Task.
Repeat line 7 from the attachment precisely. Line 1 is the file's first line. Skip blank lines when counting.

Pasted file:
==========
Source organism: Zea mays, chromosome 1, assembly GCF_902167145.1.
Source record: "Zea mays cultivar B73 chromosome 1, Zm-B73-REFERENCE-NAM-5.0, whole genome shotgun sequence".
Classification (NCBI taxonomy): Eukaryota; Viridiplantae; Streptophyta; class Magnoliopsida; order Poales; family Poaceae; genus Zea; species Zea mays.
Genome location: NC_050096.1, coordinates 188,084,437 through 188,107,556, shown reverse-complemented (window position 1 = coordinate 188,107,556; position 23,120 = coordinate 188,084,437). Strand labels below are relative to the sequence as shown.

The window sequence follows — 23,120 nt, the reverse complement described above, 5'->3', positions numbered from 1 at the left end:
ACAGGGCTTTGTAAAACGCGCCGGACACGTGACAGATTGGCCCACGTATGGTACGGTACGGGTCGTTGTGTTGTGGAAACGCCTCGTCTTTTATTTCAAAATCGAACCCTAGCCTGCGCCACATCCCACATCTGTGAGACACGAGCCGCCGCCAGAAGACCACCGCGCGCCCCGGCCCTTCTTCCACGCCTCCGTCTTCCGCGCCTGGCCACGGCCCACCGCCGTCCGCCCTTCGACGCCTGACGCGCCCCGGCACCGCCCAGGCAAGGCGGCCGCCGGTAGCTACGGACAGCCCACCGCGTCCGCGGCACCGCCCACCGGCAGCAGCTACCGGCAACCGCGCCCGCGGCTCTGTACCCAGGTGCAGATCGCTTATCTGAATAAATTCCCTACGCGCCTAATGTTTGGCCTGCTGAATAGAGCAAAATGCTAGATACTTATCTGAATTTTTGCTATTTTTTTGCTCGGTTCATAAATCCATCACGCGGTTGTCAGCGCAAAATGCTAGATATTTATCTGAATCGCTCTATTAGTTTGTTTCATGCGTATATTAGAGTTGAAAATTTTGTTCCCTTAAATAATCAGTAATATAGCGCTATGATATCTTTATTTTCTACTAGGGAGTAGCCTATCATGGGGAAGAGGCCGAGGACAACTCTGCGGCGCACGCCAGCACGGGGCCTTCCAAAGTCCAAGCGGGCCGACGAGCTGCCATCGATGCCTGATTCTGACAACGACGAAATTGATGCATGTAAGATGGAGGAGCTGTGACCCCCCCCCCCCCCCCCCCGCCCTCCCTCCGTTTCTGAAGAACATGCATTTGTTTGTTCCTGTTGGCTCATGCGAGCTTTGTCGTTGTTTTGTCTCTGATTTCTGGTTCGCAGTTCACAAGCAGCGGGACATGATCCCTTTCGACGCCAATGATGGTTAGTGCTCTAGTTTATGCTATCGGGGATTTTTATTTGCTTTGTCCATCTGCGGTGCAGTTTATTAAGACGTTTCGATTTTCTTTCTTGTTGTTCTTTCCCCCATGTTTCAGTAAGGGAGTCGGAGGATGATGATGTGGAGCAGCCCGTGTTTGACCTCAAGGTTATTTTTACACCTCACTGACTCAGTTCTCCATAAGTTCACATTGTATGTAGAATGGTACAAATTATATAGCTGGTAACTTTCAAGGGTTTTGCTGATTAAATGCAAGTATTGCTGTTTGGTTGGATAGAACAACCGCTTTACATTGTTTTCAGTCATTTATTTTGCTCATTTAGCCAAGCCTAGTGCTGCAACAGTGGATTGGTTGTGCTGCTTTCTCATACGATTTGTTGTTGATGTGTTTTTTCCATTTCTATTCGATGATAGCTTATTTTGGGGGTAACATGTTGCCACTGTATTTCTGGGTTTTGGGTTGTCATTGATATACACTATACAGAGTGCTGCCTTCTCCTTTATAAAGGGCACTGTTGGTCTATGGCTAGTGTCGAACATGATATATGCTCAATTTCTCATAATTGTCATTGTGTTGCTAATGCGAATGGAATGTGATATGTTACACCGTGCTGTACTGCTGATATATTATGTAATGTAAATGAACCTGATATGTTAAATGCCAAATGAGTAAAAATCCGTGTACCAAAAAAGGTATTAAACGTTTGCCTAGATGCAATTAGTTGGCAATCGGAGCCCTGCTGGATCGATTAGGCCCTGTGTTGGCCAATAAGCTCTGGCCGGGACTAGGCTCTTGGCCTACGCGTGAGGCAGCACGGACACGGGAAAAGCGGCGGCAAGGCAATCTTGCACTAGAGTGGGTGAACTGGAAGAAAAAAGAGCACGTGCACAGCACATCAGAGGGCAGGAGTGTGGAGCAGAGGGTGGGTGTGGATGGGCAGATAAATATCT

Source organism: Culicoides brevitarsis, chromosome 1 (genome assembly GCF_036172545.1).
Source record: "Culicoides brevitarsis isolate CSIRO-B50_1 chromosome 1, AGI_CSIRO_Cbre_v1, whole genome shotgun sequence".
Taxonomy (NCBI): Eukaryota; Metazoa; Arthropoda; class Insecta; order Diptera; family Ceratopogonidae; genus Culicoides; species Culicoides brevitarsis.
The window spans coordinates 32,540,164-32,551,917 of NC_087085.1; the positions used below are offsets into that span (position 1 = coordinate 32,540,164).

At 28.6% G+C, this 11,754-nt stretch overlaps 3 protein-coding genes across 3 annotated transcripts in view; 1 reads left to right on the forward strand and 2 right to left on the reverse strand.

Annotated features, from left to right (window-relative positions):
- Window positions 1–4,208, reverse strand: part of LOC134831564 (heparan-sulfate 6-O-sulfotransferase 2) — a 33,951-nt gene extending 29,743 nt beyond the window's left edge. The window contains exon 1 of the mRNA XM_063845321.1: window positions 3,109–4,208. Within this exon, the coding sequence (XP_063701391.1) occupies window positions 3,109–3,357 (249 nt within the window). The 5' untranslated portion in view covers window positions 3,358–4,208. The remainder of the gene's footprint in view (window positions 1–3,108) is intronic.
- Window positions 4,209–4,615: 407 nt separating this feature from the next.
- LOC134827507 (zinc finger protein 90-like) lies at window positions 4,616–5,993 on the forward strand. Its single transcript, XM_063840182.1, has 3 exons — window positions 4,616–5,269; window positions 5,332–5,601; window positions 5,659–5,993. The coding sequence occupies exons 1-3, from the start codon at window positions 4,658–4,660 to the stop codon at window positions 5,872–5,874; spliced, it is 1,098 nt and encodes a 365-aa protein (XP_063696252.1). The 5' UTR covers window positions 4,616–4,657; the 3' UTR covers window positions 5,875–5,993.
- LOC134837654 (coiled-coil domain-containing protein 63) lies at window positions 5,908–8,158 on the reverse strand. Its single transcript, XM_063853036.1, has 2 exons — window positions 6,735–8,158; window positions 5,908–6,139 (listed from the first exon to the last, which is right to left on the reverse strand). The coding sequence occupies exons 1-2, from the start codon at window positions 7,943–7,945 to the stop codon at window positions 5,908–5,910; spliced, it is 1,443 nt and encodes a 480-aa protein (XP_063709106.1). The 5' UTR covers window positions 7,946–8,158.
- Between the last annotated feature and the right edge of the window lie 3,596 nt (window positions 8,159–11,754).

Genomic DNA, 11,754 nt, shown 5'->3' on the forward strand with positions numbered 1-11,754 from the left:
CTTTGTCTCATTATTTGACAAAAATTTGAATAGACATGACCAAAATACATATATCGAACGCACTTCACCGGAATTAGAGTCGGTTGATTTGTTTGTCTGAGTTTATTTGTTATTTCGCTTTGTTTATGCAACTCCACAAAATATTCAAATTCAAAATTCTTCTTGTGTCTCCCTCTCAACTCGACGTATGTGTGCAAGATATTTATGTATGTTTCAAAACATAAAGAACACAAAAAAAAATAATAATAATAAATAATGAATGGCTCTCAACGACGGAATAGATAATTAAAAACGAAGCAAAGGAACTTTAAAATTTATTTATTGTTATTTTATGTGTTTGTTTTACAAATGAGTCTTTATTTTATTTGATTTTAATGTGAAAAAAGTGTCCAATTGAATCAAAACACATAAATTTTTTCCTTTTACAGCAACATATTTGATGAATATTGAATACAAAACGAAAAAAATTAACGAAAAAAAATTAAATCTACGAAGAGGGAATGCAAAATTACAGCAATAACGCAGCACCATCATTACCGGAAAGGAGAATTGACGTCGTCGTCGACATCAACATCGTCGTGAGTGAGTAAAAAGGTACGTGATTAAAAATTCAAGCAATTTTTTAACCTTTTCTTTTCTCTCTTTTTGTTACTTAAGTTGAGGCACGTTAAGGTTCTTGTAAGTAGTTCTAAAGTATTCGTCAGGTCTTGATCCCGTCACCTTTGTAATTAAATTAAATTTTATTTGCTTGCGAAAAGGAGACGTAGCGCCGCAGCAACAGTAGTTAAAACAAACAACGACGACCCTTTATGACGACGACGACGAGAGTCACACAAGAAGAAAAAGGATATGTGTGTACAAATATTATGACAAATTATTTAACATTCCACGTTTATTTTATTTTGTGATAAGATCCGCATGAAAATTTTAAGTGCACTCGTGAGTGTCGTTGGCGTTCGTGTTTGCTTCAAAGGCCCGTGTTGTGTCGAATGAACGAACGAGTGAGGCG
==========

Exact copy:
Source organism: Culicoides brevitarsis, chromosome 1 (genome assembly GCF_036172545.1).